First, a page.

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Pros: Concept-based, adaptive math tutorials and practice can be used for meaningful, differentiated instruction.
Cons: Aside from OER content for K–12, adaptive lessons are limited to fractions, ratios, and decimals.
Bottom Line: A top choice for teacher- or student-led lessons and real-time collaboration.
Use Woot Math as a stand-alone fraction-based curriculum in upper elementary or middle school math class. Introduce kids to the site in mere minutes, but be sure to build in time for changing initial passwords. Then, simply match kids to devices with headphones and Woot away! You can use these work sessions (10–30 minutes) as an opportunity to (yes!) address this or other content with rotating small groups. Woot is also great as a standing homework assignment: Set an expectation for one to two lessons a night during parts of the year where that fits your curriculum best. Full-fledged distance learning is also an option. Either present teacher-led assignments during Math Jam sessions or use Math Jams after students have had time to complete self-paced lessons.
After a few Woot sessions, use your dashboard to monitor progress, especially to identify students who need the pace tweaked (faster or slower). Be ready to intervene with advanced kids (especially in middle school). Use Woot Math Polls to formally assess learning with exit tickets, quizzes, and formative assessments.
Woot Math is an adaptive online curriculum that focuses on fractions, ratios, and decimals for students in grades 3–7. It includes narrated tutorials and targeted practice. Teachers set up student accounts (with student names, usernames, and passwords) and students log in using this info and a teacher code. You can create assignments for an entire class or for individual students. Progress reporting is extensive and includes detailed reports of a student's work history. Woot Math Polls is a standards-aligned tool for creating warm-ups, exit tickets, quizzes, and formative assessments. There's also an Open Educational Resources (OER) library that consists of formative assessments for grades K–12.
Students access a progression of adaptive lessons through units organized by topic and presented as notebooks, and they view their progress through units. Student homepages show 12 lessons (which look like sticky notes) per screen: Completed ones are shaded, future ones have locks. Each lesson begins with a short narrated example, followed by a series of practice questions, sometimes with further tutorials and more questions. At the end of the lesson (each of which are about 10 questions long), a student earns 1-3 stars depending on quantity correct, and the next lesson is unlocked (it's now gray, with a "new" sash). The site's adaptiveness makes it so that the "next" lesson may or may not be sequentially next -- sometimes it's a review of content that needs some extra attention, and sometimes it skips ahead to a more complex concept. At any time, previous lessons may be redone; new problems are provided, and the adaptive feature still works. Students can also earn pens, badges, and trophies. The Math Jams feature is an easy-to-use collaborative whiteboard that allows teachers and students to interact in real time. It includes an option for videoconferencing and is an excellent way to engage in distance learning. A premium account allows access to a Team mode and themed escape rooms that let kids work together.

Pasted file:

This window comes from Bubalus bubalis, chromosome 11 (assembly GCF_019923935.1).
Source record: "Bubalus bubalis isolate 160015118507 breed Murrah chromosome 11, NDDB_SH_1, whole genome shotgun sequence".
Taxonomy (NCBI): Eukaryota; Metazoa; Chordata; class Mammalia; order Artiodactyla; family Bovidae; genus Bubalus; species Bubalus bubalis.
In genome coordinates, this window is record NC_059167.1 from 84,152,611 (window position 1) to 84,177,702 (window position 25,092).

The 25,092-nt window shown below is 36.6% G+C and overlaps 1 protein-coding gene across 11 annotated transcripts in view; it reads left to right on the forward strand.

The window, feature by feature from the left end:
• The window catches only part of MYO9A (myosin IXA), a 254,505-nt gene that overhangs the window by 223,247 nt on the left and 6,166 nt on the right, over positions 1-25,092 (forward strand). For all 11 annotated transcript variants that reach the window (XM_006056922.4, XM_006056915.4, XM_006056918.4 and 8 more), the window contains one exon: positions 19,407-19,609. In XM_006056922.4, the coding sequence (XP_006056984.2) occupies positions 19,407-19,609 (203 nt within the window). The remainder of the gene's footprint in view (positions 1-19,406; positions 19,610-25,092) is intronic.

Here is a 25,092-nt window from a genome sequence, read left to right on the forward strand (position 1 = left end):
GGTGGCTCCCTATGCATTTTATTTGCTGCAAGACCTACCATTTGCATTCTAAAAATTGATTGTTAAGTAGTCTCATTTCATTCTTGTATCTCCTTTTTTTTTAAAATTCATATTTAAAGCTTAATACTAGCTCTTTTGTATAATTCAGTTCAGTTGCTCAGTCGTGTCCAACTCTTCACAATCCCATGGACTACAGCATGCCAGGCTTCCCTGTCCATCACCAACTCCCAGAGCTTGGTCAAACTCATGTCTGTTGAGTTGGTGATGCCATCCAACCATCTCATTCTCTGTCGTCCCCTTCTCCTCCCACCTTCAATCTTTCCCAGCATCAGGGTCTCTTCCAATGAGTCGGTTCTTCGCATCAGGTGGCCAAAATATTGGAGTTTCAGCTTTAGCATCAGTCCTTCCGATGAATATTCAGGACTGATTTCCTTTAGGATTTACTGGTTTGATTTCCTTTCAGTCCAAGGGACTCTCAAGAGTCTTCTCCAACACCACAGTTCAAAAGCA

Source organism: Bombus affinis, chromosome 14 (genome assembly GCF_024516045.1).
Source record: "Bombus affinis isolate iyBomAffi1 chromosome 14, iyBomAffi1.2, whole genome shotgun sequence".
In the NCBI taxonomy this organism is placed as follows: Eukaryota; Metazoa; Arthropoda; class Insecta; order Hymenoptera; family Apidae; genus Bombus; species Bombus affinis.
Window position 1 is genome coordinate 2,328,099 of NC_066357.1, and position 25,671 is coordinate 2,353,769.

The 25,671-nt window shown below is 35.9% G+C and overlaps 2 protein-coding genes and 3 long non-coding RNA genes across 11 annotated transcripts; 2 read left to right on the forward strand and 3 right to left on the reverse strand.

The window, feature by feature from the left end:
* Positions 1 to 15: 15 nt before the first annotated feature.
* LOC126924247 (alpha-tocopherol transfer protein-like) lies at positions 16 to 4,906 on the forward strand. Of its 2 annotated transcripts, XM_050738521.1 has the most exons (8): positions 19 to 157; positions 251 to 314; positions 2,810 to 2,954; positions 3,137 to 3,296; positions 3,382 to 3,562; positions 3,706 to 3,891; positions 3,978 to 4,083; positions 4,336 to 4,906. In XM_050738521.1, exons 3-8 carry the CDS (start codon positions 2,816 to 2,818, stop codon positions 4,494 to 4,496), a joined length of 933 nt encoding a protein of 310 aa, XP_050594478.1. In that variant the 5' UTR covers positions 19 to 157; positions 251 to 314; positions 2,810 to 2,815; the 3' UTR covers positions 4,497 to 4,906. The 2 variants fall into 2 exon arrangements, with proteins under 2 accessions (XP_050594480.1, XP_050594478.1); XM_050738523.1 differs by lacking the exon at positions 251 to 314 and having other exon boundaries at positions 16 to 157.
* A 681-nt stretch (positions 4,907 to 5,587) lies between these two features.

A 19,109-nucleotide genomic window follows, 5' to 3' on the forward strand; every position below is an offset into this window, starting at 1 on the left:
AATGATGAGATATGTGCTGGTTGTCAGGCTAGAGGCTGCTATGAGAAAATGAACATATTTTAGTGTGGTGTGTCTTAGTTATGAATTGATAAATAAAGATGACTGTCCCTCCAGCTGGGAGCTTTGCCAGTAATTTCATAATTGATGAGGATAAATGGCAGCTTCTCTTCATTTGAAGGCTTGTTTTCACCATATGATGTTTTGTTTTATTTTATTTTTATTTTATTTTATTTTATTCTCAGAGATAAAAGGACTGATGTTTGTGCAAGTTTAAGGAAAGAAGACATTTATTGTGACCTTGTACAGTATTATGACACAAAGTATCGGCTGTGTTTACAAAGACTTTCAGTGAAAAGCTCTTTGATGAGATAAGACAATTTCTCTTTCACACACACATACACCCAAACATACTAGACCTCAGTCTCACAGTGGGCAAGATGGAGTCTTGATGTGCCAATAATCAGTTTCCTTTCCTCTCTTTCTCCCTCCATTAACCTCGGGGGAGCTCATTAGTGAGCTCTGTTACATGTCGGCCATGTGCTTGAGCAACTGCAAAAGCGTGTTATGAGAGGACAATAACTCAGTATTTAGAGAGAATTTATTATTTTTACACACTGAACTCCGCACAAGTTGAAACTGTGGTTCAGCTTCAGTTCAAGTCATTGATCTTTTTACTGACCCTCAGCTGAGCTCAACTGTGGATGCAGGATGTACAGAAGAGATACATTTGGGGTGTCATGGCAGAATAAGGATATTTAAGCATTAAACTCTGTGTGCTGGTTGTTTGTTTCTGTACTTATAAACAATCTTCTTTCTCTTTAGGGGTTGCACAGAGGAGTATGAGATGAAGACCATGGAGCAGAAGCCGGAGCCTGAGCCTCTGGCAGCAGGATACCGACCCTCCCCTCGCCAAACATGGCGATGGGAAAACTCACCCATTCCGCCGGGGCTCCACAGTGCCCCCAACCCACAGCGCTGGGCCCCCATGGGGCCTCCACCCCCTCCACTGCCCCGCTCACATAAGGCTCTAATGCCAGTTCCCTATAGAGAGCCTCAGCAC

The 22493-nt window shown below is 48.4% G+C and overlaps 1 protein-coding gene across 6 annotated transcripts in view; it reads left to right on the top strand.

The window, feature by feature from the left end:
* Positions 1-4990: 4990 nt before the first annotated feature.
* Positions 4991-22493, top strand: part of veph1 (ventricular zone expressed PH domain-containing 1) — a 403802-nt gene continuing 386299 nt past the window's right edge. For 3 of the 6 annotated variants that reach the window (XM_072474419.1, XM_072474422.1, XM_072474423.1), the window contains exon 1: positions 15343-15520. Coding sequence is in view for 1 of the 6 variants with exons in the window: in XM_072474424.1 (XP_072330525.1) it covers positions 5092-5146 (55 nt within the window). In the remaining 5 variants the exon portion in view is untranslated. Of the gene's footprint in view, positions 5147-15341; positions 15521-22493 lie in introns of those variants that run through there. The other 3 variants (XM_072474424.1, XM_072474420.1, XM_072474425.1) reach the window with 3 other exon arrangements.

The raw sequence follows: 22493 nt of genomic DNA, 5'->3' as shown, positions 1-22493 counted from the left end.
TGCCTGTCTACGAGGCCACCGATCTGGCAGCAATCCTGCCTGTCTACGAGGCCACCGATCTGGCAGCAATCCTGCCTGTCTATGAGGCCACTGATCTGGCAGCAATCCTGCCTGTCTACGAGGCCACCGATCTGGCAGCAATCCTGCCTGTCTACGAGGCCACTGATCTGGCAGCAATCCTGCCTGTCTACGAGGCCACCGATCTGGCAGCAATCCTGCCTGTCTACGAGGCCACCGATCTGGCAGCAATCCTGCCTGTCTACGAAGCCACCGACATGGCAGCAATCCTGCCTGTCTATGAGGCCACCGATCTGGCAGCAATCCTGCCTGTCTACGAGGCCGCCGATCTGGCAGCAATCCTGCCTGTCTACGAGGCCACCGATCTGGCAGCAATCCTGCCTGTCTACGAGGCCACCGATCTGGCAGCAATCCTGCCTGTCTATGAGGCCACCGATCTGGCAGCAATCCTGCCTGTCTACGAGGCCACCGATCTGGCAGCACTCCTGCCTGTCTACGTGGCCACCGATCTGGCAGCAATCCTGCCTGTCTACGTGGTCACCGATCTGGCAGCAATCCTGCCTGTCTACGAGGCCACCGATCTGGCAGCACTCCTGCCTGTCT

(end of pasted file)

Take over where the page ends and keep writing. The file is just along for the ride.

Woot Math provides substantial adaptive learning content for grades 3–7, with a variety of formative assessment options for kids in grades K–12. The adaptive aspect means that kids entering correct answers may end a lesson with a challenge, while those with many errors will view another tutorial and do more practice. Struggling students don't float through an endless lesson, though; the next lesson simply works to remediate. The ability to create and assign content helps teachers differentiate, and using Math Jam is a great way to get kids actively participating in a lesson. And having kids work in teams is a great way for kids to share different ways to solve the same problem.
One downside: Although teachers can provide real-time feedback using some of Woot Math's collaborative tools, kids who are working on self-paced assignments may not really be aware of what they're doing "wrong," because the program does not call out specific mistakes or provide constructive feedback. Instead, it offers a brief "reminder" video and other lessons to fill holes. But if a teacher is on top of the analytics, it's easy to step in to help kids. Also, videos translated into other languages with closed captioning would make the content accessible to more students. Overall, with a free tier that offers tons of content and a premium tier with cool features, Woot Math gives kids several paths to success.